The number of crooks using social networking sites to commit crimes has almost trebled since 2008.

In that year, Sussex Police, who do not have an e-crime unit, said social networking sites such as Twitter, Facebook and LinkedIn were the modus operandi – MO – in just 25 cases.

But four years later, between January and November 2012, the sites were named the MO in 94 cases.

Over the past 11 months, 27 people have been charged following crimes committed via social networking sites compared to not one four years ago.

Twitter, Facebook, LinkedIn and other social networking sites were used to commit offences including forgery, fraud and theft.

In 55 cases this year they were used in cases of violence against the person and in nine cases they were used to commit sexual offences.

Scott Freeman, from Brighton-based charity CyberSmile, met with Director of Public Prosecutions at the Crown Prosecution Service Keir Starmer and representatives from Facebook to discuss what action the CPS and police should take on e-crime recently.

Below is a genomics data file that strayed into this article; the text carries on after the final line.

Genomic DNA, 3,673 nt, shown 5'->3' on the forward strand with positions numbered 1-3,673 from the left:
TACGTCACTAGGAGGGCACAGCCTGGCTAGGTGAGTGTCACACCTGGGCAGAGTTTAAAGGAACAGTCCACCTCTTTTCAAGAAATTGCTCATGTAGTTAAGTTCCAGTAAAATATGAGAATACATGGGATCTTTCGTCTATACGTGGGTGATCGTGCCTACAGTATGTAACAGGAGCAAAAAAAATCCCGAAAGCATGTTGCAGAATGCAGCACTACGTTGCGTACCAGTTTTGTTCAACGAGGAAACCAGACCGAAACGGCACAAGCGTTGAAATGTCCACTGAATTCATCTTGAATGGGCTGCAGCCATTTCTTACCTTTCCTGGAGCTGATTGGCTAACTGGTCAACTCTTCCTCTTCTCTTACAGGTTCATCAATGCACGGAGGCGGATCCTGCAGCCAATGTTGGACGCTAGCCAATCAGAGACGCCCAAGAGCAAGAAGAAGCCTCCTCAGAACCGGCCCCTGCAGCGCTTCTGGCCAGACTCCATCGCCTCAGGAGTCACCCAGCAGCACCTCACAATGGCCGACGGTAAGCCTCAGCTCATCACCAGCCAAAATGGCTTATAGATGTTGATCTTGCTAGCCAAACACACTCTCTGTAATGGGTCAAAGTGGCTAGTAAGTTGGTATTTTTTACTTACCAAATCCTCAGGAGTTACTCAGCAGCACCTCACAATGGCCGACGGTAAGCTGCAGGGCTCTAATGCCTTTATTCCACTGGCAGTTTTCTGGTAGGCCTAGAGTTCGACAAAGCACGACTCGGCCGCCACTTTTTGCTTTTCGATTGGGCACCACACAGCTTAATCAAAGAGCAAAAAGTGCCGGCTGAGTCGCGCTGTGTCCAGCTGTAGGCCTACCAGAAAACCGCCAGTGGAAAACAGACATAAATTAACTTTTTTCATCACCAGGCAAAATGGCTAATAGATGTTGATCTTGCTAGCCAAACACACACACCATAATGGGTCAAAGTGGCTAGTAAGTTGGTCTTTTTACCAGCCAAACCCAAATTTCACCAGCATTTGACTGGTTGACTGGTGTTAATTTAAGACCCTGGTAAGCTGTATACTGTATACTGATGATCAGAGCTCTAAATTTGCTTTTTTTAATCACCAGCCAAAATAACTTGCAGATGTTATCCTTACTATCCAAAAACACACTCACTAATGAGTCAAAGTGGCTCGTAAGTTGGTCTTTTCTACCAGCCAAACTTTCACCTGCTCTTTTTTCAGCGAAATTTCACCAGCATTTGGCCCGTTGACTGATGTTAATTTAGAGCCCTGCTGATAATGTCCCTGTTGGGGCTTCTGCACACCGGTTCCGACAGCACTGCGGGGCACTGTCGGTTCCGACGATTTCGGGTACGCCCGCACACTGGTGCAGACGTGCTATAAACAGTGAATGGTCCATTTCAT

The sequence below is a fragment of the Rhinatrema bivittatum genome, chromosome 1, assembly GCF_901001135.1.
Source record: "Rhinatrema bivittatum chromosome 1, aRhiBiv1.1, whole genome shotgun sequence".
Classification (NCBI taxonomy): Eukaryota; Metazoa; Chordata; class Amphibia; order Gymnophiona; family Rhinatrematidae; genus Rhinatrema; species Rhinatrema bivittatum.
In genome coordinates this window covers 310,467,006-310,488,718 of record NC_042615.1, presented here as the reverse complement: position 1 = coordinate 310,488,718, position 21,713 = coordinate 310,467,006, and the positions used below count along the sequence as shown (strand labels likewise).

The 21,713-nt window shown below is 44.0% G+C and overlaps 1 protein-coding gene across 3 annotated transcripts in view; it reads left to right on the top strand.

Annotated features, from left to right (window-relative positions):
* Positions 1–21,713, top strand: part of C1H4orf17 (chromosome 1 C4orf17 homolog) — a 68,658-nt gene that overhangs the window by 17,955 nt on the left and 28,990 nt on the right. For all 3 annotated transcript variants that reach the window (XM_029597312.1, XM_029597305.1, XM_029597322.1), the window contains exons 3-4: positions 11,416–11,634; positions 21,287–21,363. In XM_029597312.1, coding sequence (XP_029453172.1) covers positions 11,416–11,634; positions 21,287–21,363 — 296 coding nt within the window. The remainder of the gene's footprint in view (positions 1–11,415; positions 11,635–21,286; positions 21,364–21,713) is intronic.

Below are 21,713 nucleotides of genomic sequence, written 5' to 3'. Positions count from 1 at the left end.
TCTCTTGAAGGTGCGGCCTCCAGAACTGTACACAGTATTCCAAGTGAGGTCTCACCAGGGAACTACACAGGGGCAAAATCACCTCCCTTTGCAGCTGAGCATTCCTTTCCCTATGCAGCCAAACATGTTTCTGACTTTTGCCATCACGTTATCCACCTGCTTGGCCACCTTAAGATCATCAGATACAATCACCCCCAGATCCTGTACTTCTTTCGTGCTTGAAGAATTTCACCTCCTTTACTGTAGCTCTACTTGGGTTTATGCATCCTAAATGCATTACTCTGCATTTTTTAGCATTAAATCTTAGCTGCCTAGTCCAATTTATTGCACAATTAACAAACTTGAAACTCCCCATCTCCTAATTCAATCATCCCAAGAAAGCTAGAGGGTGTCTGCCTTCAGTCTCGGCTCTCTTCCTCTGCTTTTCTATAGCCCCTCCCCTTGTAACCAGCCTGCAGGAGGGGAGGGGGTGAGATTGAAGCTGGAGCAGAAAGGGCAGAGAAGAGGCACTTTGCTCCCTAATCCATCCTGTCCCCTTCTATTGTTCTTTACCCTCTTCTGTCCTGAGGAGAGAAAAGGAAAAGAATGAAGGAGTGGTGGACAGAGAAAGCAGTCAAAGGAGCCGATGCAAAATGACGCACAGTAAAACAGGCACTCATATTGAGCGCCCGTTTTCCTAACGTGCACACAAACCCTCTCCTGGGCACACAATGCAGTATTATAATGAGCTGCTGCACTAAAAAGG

Mr Freeman, from Brighton, said he was disappointed with the CPS’ proposals which he felt were too lenient.

He said: “The police have been taking cyber-bulling very seriously, as these figures show.
“But the CPS has raised the bar for freedom of speech.

“You can say what you want on social media. I think this is wrong.

“Unless something contains a credible threat you won’t be charged.”

A Sussex Police spokeswoman said: “Cyber crime is taken extremely seriously and Sussex Police will investigate where criminal activity has taken place. “

An example of violence could be harassment/threats where they cause harassment, alarm and distress.

“An example of sexual offences could be indecent images.”